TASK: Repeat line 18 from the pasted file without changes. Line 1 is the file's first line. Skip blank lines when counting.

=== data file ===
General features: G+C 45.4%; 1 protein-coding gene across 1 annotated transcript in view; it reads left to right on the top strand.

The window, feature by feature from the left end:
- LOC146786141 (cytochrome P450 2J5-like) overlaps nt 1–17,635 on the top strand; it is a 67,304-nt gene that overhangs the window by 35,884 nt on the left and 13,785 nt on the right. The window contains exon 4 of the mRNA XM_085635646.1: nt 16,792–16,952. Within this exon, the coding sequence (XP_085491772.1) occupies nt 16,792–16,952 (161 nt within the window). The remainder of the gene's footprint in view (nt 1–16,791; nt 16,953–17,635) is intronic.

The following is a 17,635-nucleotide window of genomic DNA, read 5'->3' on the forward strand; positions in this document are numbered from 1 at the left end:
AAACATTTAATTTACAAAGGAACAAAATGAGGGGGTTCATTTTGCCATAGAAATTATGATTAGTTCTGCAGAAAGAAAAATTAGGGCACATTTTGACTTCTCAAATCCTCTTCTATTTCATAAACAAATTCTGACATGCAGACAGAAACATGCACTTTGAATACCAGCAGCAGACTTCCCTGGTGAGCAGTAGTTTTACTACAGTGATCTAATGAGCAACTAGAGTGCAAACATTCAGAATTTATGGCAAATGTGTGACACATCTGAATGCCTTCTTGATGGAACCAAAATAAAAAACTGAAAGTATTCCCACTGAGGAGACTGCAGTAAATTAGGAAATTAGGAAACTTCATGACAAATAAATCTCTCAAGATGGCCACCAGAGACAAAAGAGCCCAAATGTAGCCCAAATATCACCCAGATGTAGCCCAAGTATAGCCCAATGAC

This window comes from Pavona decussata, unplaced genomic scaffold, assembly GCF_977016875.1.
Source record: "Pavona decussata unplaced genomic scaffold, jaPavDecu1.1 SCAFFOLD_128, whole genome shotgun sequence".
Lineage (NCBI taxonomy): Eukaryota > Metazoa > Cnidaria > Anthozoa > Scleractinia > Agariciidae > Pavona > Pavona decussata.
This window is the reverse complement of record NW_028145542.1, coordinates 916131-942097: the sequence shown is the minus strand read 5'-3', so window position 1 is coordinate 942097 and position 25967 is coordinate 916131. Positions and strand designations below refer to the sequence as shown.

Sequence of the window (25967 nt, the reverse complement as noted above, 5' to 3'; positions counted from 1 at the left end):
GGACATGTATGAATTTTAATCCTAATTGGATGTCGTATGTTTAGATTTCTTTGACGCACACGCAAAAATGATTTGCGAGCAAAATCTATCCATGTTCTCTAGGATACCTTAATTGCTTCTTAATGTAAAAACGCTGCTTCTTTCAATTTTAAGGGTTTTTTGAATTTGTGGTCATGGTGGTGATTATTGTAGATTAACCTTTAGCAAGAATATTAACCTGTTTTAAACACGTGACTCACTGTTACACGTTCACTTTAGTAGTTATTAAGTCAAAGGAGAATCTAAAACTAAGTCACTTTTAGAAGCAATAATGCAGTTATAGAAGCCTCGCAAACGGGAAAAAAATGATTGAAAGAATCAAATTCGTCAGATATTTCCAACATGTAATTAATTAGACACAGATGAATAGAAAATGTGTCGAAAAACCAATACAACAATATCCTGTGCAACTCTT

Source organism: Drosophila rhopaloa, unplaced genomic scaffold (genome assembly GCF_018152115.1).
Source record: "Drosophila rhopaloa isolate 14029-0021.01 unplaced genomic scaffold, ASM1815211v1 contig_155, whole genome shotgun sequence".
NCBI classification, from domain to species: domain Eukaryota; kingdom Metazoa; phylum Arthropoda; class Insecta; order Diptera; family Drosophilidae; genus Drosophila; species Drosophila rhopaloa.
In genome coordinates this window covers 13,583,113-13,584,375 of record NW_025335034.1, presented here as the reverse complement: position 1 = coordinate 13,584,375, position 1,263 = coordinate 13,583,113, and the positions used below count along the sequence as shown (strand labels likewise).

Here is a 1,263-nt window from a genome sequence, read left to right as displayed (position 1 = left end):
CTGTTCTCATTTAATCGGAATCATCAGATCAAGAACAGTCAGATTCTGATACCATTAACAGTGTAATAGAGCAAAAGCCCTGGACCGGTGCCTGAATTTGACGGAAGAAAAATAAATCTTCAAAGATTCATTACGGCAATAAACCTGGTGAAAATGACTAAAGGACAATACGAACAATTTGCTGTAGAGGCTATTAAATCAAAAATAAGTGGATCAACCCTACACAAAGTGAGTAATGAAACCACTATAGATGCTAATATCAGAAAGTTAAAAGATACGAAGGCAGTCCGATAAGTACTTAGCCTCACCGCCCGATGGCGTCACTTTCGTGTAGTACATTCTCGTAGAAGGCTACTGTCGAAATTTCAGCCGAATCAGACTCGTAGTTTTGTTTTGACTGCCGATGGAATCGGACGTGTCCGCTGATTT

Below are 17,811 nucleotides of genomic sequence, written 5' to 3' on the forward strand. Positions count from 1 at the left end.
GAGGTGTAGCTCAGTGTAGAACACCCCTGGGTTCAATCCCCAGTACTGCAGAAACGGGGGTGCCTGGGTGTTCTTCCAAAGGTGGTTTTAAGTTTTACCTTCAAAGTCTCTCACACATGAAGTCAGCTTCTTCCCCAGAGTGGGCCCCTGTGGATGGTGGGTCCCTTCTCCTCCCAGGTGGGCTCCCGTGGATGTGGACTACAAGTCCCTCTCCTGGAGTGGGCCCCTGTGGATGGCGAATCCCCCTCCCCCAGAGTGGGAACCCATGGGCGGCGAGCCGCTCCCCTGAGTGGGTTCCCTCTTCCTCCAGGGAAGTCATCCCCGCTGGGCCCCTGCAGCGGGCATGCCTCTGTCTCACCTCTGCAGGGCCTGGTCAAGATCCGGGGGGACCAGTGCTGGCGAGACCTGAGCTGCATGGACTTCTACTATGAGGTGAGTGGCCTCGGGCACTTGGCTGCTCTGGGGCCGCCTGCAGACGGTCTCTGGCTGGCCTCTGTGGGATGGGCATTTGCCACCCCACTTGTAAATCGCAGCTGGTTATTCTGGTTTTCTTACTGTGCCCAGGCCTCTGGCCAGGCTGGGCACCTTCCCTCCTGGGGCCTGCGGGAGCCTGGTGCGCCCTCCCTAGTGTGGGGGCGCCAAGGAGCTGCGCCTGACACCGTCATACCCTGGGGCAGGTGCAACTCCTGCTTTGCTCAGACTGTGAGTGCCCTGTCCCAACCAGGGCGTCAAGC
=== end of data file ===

Below are 17,811 nucleotides of genomic sequence, written 5' to 3' on the forward strand. Positions count from 1 at the left end.